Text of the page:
IMS01-133-332 | Clonality: Polyclonal | Host: Hen | Reactivity: Pseudomonas aeruginosa
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whole, formaldehyde killed, bacteria, strains PAO1 and Habs1
The main reactivity of this antibody is flagellin a and b in Pseudomonas, which will lead to variation in positions of detected bands in western blot technique. Nilsson et al. (2007).
Antibodies have been tested against E.coli, Klebsiella and Streptococcus aureus and no significant cross-reactivity has been detected.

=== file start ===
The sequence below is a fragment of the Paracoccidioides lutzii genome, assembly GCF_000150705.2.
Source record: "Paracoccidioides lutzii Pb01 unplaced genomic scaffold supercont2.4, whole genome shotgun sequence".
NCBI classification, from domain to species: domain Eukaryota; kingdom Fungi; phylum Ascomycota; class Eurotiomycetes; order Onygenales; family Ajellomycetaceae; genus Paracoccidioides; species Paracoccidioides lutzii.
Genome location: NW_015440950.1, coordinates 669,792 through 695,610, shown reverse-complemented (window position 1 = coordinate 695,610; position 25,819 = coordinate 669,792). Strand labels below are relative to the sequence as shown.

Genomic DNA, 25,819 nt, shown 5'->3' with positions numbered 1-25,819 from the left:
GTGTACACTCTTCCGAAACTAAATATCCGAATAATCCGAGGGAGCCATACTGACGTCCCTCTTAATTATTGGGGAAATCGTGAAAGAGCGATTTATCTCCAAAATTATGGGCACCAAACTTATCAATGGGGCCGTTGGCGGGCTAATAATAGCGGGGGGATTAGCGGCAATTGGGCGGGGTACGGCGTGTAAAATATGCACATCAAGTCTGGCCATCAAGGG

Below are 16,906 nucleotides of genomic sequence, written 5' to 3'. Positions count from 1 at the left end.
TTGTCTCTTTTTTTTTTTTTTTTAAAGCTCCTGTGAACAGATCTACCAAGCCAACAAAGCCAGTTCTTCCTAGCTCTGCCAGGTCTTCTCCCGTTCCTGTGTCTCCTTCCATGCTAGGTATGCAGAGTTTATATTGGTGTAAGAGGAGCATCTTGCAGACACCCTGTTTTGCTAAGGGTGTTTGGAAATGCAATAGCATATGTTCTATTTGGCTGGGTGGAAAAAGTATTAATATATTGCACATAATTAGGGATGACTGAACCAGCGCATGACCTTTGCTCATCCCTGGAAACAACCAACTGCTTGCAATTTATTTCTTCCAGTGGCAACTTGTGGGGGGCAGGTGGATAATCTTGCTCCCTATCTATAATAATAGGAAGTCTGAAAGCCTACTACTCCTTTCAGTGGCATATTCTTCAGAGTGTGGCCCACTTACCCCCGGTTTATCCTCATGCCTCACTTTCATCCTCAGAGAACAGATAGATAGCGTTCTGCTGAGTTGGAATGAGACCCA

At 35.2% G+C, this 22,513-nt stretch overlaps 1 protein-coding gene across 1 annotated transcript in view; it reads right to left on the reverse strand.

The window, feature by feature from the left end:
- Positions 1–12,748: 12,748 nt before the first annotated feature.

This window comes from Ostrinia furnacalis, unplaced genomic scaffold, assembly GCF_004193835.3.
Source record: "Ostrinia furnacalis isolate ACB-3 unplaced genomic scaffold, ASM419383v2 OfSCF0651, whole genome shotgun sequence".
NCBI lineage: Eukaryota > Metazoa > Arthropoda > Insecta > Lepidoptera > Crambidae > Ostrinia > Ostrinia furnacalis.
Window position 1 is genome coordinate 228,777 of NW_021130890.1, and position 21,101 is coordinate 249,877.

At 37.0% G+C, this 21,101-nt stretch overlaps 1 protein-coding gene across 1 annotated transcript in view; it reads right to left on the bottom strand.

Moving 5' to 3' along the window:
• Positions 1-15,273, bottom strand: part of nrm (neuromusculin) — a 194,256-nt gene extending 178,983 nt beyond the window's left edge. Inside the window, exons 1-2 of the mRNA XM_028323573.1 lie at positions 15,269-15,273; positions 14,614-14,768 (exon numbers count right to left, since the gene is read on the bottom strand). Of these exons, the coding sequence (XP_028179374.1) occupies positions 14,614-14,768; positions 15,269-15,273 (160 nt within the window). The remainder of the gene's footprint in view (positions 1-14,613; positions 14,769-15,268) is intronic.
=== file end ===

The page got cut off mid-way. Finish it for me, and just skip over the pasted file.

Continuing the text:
Pseudomonas aeruginosa is Gram-negative, aerobic, rod-shaped bacteria with unipolar motility. An opportunistic human pathogen, P. aeruginosa is also an opportunistic pathogen of plants. P. aeruginosa bacterias are clinically important because they are resistant to most antibiotics and they are capable of surviving in conditions that few other organisms can tolerate. Pseudomonas is often encountered in hospital and clinical work because it is a major cause of hospital acquired (nosocomal) infections. Its main targets are immunocompromised individuals, burn victims, and individuals on respirators or with precipitation procedure followed by indwelling catheters. Additionally, these pathogens colonize the lungs of cystic fibrosis patients. P. aeruginosa is often identified by its pearlescent appearance and grape-like odor in vitro. Definitive clinical identification of P. aeruginosa includes identifying the production of both pyocyanin and fluorescein as well as its ability to grow at 42°C.